The Need for Wilderness in British and Australian Tradition

Long before the days of high speed travel, satellite imagery and internet communication, the British Isles consisted mostly of small villages surrounded by wild lands, mystery, and the potential of danger. The concept of innangard and útangard were a strong part of Anglo-Saxon spiritual tradition and ethics, where the family farm or the village would be the physical innangard centre of their lives. Outside this innangard was the unknown, the mysterious ‘other’ that in a later period became the focus of many folk songs involving tinkers, gypsies, highwaymen, and wanderers.

These romantic visions of the outside world continued into the age of exploration. Stories emerged from the mysterious land in the south of the world, of black swans, hopping animals with pouches, and other strange creatures. Visions were related of endless spaces and dreamlike landscapes from the twisting branches of the eucalypt, the red soils of the arid inland, joyful wattle flowers, fertile rainforests, and beautiful beaches. Folk songs continued, warning any wrongdoers that they would end up in Van Diemen’s Land, far away from their friends and families.

With the urbanisation of England, as the old farm and cottage based economies began to be replaced by factories and globalisation, the healthy and varied lives of past workers were replaced by drudgery, becoming interchangeable cogs in factory machines. Life in the distant colonies, with fresh air and a wealth of opportunities, began to have enough appeal for many to leave their homelands in search of a healthier life.

Cities began to emerge in Australia, and with this came the yearning once again for mysterious lands beyond. When Banjo Patterson wrote of his ‘dingy little office’ in the ‘dusty, dirty city’ it could be any city in the world, but the semi-wild lands where Clancy of the Overflow is shearing and droving are uniquely Australian, where the Anglo soul is free to live outdoors once again.

In the early novels of Henry Williamson’s A Chronicle of Ancient Sunlight  the character of Richard Maddison often regrets not having moved to Australia when he had the chance. His London life of mundane office work, polluted air and commuting on congested trains is contrasted with the appeal of farm work in Australia, where there was the opportunity for those in overpopulated Britain to return to the land once more.

Film Australia’s Life in Australia documentaries made to entice ‘ten pound poms’ to move to Australia in the 1960s depict a healthy Anglo society with work in familiar industries balanced by natural light, space, outdoor activities, relaxed lives and friendly faces. To watch these documentaries now can bring on a melancholy mood, as this idyllic Australia from fifty years ago seems to no longer exist. The average Australian on the street no longer appears to be the healthy and friendly face of the 1960s videos, but more akin to Banjo Patterson’s ‘pallid faces’ that ‘shoulder one another in their rush and nervous haste’.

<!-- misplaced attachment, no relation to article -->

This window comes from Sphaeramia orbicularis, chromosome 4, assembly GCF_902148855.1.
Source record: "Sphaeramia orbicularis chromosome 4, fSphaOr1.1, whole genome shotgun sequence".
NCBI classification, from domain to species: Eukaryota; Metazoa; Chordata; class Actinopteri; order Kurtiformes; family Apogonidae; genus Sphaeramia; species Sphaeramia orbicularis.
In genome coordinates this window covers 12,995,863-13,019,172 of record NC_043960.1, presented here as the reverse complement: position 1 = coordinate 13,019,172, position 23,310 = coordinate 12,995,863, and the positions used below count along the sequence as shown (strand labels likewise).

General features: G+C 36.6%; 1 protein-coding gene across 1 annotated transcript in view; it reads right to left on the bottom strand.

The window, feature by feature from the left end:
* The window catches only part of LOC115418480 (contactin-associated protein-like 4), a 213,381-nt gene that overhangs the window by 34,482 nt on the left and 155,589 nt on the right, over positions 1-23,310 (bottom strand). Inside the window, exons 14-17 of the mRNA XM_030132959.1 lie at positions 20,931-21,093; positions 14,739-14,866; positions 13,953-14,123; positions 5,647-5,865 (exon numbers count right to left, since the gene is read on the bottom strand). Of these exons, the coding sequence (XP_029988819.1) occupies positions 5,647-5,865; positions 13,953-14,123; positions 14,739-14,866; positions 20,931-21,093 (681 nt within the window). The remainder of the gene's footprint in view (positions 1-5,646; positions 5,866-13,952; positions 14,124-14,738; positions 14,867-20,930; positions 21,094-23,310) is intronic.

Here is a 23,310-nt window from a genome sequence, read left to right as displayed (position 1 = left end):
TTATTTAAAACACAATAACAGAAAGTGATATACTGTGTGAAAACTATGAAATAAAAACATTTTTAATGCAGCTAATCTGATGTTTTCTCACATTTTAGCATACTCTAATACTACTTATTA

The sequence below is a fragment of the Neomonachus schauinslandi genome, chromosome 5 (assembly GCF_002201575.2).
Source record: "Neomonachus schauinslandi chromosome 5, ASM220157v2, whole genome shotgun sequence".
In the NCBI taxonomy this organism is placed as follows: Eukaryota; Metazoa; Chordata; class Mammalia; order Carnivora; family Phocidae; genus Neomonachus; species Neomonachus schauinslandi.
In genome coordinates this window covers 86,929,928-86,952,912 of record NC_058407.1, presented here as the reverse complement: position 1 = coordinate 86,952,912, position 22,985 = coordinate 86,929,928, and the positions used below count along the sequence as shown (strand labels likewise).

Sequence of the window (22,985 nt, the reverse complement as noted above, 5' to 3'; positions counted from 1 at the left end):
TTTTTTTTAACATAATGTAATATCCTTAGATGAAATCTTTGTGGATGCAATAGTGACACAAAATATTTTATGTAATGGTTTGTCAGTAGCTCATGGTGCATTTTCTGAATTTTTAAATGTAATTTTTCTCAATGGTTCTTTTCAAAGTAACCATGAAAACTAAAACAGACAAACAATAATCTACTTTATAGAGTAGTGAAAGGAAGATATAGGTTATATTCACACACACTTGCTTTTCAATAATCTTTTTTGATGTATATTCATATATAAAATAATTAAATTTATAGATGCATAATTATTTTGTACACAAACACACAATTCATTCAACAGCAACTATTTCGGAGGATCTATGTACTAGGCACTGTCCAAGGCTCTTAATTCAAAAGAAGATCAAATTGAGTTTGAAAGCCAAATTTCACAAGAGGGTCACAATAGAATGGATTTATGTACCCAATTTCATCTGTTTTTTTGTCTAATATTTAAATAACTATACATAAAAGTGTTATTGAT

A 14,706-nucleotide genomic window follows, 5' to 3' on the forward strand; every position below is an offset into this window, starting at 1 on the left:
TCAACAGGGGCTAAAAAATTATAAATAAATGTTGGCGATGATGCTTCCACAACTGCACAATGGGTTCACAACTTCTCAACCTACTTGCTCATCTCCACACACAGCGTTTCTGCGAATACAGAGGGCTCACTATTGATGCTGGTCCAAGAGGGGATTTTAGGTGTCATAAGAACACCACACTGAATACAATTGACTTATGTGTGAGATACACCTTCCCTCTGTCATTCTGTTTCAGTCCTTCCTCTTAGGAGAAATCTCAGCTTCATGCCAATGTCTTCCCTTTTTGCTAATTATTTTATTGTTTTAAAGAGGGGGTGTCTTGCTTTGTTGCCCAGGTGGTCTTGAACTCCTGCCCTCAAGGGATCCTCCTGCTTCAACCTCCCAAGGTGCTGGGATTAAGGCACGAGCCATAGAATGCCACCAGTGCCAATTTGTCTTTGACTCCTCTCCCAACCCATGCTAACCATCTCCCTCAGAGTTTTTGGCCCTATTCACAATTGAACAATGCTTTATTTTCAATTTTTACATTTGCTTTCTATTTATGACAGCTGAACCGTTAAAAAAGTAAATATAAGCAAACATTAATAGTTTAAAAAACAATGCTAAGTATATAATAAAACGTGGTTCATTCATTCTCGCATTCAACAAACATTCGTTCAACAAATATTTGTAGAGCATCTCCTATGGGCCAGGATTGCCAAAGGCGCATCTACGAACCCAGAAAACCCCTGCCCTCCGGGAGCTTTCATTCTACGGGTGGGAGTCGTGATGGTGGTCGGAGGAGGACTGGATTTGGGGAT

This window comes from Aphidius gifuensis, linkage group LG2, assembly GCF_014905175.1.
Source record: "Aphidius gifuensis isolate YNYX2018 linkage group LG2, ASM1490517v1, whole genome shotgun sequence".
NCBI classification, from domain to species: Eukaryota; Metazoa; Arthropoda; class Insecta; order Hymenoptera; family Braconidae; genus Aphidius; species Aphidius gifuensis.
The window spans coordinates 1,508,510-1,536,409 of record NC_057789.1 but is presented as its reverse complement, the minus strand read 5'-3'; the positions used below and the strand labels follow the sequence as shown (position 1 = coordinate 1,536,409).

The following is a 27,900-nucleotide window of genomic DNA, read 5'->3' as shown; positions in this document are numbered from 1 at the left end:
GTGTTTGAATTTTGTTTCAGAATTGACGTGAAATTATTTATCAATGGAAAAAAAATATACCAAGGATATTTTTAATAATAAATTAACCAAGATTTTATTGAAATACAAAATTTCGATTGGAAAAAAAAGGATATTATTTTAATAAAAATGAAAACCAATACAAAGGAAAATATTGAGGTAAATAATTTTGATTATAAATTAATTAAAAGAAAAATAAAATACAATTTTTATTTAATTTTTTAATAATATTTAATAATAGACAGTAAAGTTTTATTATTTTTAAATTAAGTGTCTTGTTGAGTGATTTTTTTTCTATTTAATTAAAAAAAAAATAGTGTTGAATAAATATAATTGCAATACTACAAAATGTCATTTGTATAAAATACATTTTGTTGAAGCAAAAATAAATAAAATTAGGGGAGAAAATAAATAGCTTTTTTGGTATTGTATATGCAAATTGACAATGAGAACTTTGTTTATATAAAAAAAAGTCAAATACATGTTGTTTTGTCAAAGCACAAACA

‘Clancy of the Overflow’ was first published in 1889, but the description of the city reads as though it could have been written today. Could it be that ‘their eager eyes and greedy, and their stunted forms and weedy, For townsfolk have no time to grow, they have no time to waste’ has simply been what always happens when anyone become polluted with city air and the values of the merchants? Or is it only some of us who appreciate the bushland and countryside?

Later in Henry Williamson’s A Chronicle of Ancient Sunlight Phillip Maddison, the son of Richard Maddison is given the chance to move to Australia. He imagines what it would be like to be in a strange land without the English wildlife and English soil and chooses to stay in England. For those of us who have grown up in Australia, the Antipodean flora and fauna has become familiar and homely, the wattle blooms and subtle changing hues of the forest throughout the year stir joy in the heart. The lively birdsongs are now familiar, yet the wild lands beyond may still bring to mind the forests of long ago, the mysterious ‘other’ that inspired many sentiments in folk songs.

In Tasmania it is possible to walk for an entire month without seeing any other person or sign of civilisation. Even in England, before the motorways began to weave their way through almost every part of the land, the wild lands beyond the village would only last so long before a new village was encountered. Australia might well give us the wild lands that British folk need for a revival of songs and art forms. An American writer once said ‘Wilderness is not a luxury but a necessity of the human spirit, and as vital to our lives as water and good bread’. Could it be that with the destruction of the wilderness, as politicians from all sides prize growth and money above all else, that something we deeply need and have travelled over oceans to find is being destroyed?

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